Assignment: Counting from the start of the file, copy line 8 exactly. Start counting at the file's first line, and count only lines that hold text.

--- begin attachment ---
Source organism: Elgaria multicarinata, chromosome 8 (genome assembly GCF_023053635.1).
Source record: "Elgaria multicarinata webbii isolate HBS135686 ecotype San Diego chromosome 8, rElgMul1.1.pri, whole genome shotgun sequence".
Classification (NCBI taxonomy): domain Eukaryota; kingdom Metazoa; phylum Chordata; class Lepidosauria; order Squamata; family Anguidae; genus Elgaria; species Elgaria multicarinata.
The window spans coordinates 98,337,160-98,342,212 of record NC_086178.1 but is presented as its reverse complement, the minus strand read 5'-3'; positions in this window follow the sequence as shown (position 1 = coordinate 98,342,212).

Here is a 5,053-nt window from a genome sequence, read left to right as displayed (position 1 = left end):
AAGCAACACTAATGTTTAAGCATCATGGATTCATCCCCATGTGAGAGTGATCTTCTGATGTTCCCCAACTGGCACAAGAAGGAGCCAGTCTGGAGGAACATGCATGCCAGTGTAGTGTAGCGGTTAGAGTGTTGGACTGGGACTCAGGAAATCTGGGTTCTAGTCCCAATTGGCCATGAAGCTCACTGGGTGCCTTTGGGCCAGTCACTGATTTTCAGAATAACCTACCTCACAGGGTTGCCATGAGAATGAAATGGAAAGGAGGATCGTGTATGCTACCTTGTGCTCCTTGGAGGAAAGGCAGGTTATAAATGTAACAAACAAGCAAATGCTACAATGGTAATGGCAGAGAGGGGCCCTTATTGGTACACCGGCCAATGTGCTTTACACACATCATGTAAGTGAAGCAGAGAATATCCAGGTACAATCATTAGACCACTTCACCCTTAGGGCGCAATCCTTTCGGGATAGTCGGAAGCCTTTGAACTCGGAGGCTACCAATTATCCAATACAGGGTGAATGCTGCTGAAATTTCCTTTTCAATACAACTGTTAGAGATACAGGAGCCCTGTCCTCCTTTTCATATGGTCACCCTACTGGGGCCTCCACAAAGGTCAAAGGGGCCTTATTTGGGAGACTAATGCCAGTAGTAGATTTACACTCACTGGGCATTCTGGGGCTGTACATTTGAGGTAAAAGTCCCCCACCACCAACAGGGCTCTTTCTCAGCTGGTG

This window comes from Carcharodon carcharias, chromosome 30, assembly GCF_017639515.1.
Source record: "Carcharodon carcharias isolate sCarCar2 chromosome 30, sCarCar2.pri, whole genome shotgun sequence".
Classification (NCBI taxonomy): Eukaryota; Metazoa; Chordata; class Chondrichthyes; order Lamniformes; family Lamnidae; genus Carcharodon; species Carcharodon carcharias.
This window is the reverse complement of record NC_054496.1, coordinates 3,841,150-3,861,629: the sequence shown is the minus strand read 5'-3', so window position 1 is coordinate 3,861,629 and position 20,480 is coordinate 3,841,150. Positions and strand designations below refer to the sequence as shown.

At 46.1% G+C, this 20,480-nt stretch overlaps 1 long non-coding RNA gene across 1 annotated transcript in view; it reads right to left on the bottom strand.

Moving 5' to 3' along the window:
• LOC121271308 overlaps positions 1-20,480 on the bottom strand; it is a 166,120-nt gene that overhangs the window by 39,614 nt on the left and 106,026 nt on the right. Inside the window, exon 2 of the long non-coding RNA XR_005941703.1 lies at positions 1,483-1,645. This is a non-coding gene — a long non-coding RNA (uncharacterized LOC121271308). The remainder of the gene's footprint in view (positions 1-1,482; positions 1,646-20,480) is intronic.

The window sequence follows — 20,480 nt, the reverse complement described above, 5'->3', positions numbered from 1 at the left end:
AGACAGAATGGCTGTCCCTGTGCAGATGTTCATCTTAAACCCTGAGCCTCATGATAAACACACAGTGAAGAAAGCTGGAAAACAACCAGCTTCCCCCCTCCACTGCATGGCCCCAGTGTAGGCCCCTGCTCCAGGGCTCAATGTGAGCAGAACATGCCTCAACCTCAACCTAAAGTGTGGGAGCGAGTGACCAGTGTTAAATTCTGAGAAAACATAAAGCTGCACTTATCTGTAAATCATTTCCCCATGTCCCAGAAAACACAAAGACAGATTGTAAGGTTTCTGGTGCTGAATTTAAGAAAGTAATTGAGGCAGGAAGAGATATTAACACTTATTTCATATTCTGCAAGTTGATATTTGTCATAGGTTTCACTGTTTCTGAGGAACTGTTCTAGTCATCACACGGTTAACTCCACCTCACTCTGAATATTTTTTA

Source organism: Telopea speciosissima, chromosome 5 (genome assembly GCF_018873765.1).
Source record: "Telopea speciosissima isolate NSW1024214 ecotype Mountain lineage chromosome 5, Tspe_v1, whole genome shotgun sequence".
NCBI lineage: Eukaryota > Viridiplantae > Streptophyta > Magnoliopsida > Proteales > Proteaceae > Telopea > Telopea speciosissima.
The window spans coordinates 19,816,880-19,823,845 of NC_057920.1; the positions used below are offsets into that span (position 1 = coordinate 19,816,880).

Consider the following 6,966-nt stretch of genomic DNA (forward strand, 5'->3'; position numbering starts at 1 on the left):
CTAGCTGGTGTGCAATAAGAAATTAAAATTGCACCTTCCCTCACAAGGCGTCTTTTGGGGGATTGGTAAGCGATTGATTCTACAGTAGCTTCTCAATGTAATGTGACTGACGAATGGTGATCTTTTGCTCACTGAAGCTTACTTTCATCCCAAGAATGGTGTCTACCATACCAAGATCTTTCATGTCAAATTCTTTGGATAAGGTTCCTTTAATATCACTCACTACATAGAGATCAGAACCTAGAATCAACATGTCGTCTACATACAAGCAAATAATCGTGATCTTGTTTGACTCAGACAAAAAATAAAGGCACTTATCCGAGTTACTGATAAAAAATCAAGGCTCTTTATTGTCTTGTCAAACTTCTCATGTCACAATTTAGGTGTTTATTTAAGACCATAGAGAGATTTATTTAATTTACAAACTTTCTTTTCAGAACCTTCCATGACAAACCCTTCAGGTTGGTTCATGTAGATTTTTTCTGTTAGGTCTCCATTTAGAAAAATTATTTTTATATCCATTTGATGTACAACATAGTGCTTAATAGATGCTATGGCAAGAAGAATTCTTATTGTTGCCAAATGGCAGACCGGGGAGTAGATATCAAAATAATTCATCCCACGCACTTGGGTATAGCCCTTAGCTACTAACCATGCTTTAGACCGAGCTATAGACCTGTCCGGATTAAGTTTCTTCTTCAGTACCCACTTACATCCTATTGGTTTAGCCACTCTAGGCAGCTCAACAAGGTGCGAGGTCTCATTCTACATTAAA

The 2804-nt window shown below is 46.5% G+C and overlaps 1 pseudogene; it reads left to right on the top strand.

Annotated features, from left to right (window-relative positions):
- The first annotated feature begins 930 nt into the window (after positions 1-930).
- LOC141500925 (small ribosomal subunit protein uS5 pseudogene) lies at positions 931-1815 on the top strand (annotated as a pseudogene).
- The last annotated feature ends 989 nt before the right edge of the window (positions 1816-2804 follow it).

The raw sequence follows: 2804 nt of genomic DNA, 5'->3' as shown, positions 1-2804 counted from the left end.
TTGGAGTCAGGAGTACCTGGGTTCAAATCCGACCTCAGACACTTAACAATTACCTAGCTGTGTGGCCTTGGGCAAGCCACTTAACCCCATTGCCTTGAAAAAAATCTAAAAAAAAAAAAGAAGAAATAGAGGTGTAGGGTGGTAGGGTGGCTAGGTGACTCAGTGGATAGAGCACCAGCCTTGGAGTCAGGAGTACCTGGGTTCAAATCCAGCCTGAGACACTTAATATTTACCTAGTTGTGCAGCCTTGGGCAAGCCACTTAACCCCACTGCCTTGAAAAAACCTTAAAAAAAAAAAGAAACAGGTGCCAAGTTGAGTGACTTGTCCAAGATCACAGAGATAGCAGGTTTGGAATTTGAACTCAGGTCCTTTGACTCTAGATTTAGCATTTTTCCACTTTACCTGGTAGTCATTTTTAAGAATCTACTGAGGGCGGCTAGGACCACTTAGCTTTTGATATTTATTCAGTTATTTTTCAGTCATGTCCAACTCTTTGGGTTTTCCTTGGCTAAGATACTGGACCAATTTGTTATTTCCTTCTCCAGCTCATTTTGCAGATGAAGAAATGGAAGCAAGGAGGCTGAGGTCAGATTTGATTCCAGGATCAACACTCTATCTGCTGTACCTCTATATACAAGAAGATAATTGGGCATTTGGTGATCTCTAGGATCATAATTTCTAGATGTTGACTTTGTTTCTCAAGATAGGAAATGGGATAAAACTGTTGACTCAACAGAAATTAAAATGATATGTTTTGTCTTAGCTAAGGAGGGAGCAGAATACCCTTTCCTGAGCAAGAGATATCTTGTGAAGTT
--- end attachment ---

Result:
Source record: "Carcharodon carcharias isolate sCarCar2 chromosome 30, sCarCar2.pri, whole genome shotgun sequence".